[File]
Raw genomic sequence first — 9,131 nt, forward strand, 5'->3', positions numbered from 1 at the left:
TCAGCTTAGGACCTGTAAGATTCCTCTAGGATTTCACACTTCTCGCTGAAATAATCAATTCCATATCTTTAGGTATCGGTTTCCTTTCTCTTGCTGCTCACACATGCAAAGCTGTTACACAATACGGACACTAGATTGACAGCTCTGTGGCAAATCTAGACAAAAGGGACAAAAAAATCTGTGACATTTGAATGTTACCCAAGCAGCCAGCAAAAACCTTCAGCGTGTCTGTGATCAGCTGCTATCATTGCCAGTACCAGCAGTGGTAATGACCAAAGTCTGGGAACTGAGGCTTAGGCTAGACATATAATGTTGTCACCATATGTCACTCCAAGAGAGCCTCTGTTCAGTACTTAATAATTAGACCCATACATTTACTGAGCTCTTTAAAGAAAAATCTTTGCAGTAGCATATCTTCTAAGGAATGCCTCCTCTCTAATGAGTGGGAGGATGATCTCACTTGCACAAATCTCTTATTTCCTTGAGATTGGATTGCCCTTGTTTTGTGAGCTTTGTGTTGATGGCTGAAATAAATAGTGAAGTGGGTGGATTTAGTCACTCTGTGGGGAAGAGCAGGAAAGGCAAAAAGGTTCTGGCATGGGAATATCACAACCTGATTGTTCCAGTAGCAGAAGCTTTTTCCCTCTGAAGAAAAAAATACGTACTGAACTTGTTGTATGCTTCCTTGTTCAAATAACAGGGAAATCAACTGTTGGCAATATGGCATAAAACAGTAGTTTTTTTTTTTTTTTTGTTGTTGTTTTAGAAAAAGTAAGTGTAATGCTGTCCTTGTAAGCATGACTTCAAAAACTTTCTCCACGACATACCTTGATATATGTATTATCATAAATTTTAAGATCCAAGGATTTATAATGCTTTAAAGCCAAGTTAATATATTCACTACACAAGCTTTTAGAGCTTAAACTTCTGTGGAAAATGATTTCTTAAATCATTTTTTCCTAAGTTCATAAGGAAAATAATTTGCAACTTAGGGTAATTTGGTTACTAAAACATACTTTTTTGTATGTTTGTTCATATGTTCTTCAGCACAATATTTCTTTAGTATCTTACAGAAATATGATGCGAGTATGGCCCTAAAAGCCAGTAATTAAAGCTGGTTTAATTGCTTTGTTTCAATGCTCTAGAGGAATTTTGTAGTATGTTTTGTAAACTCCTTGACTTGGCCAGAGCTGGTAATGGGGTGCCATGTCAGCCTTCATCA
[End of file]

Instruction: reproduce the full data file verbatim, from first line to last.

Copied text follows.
Raw genomic sequence first — 9,131 nt, forward strand, 5'->3', positions numbered from 1 at the left:
TCAGCTTAGGACCTGTAAGATTCCTCTAGGATTTCACACTTCTCGCTGAAATAATCAATTCCATATCTTTAGGTATCGGTTTCCTTTCTCTTGCTGCTCACACATGCAAAGCTGTTACACAATACGGACACTAGATTGACAGCTCTGTGGCAAATCTAGACAAAAGGGACAAAAAAATCTGTGACATTTGAATGTTACCCAAGCAGCCAGCAAAAACCTTCAGCGTGTCTGTGATCAGCTGCTATCATTGCCAGTACCAGCAGTGGTAATGACCAAAGTCTGGGAACTGAGGCTTAGGCTAGACATATAATGTTGTCACCATATGTCACTCCAAGAGAGCCTCTGTTCAGTACTTAATAATTAGACCCATACATTTACTGAGCTCTTTAAAGAAAAATCTTTGCAGTAGCATATCTTCTAAGGAATGCCTCCTCTCTAATGAGTGGGAGGATGATCTCACTTGCACAAATCTCTTATTTCCTTGAGATTGGATTGCCCTTGTTTTGTGAGCTTTGTGTTGATGGCTGAAATAAATAGTGAAGTGGGTGGATTTAGTCACTCTGTGGGGAAGAGCAGGAAAGGCAAAAAGGTTCTGGCATGGGAATATCACAACCTGATTGTTCCAGTAGCAGAAGCTTTTTCCCTCTGAAGAAAAAAATACGTACTGAACTTGTTGTATGCTTCCTTGTTCAAATAACAGGGAAATCAACTGTTGGCAATATGGCATAAAACAGTAGTTTTTTTTTTTTTTTTGTTGTTGTTTTAGAAAAAGTAAGTGTAATGCTGTCCTTGTAAGCATGACTTCAAAAACTTTCTCCACGACATACCTTGATATATGTATTATCATAAATTTTAAGATCCAAGGATTTATAATGCTTTAAAGCCAAGTTAATATATTCACTACACAAGCTTTTAGAGCTTAAACTTCTGTGGAAAATGATTTCTTAAATCATTTTTTCCTAAGTTCATAAGGAAAATAATTTGCAACTTAGGGTAATTTGGTTACTAAAACATACTTTTTTGTATGTTTGTTCATATGTTCTTCAGCACAATATTTCTTTAGTATCTTACAGAAATATGATGCGAGTATGGCCCTAAAAGCCAGTAATTAAAGCTGGTTTAATTGCTTTGTTTCAATGCTCTAGAGGAATTTTGTAGTATGTTTTGTAAACTCCTTGACTTGGCCAGAGCTGGTAATGGGGTGCCATGTCAGCCTTCATCA